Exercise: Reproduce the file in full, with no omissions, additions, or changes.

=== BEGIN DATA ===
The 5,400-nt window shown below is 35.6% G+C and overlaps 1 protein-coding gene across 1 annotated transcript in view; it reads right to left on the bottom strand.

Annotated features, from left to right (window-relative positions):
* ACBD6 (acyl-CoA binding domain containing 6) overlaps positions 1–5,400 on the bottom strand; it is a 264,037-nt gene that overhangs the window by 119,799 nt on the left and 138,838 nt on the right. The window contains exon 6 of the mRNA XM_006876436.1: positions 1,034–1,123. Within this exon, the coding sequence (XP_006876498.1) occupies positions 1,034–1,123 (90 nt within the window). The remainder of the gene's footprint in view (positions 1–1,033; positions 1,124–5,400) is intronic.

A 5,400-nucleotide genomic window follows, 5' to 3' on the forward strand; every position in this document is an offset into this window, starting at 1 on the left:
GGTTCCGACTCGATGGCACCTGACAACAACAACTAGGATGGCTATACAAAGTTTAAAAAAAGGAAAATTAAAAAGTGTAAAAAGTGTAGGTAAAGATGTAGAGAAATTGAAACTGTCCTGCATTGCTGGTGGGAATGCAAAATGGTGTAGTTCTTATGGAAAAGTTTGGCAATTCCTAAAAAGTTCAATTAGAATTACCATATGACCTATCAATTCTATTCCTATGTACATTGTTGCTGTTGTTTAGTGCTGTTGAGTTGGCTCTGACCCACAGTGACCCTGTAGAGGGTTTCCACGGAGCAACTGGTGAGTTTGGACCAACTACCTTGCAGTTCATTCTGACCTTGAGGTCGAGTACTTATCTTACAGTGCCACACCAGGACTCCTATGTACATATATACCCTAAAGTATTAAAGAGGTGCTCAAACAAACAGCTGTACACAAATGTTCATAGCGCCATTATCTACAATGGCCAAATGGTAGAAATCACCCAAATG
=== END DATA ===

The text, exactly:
The 5,400-nt window shown below is 35.6% G+C and overlaps 1 protein-coding gene across 1 annotated transcript in view; it reads right to left on the bottom strand.

Annotated features, from left to right (window-relative positions):
* ACBD6 (acyl-CoA binding domain containing 6) overlaps positions 1–5,400 on the bottom strand; it is a 264,037-nt gene that overhangs the window by 119,799 nt on the left and 138,838 nt on the right. The window contains exon 6 of the mRNA XM_006876436.1: positions 1,034–1,123. Within this exon, the coding sequence (XP_006876498.1) occupies positions 1,034–1,123 (90 nt within the window). The remainder of the gene's footprint in view (positions 1–1,033; positions 1,124–5,400) is intronic.

A 5,400-nucleotide genomic window follows, 5' to 3' on the forward strand; every position in this document is an offset into this window, starting at 1 on the left:
GGTTCCGACTCGATGGCACCTGACAACAACAACTAGGATGGCTATACAAAGTTTAAAAAAAGGAAAATTAAAAAGTGTAAAAAGTGTAGGTAAAGATGTAGAGAAATTGAAACTGTCCTGCATTGCTGGTGGGAATGCAAAATGGTGTAGTTCTTATGGAAAAGTTTGGCAATTCCTAAAAAGTTCAATTAGAATTACCATATGACCTATCAATTCTATTCCTATGTACATTGTTGCTGTTGTTTAGTGCTGTTGAGTTGGCTCTGACCCACAGTGACCCTGTAGAGGGTTTCCACGGAGCAACTGGTGAGTTTGGACCAACTACCTTGCAGTTCATTCTGACCTTGAGGTCGAGTACTTATCTTACAGTGCCACACCAGGACTCCTATGTACATATATACCCTAAAGTATTAAAGAGGTGCTCAAACAAACAGCTGTACACAAATGTTCATAGCGCCATTATCTACAATGGCCAAATGGTAGAAATCACCCAAATG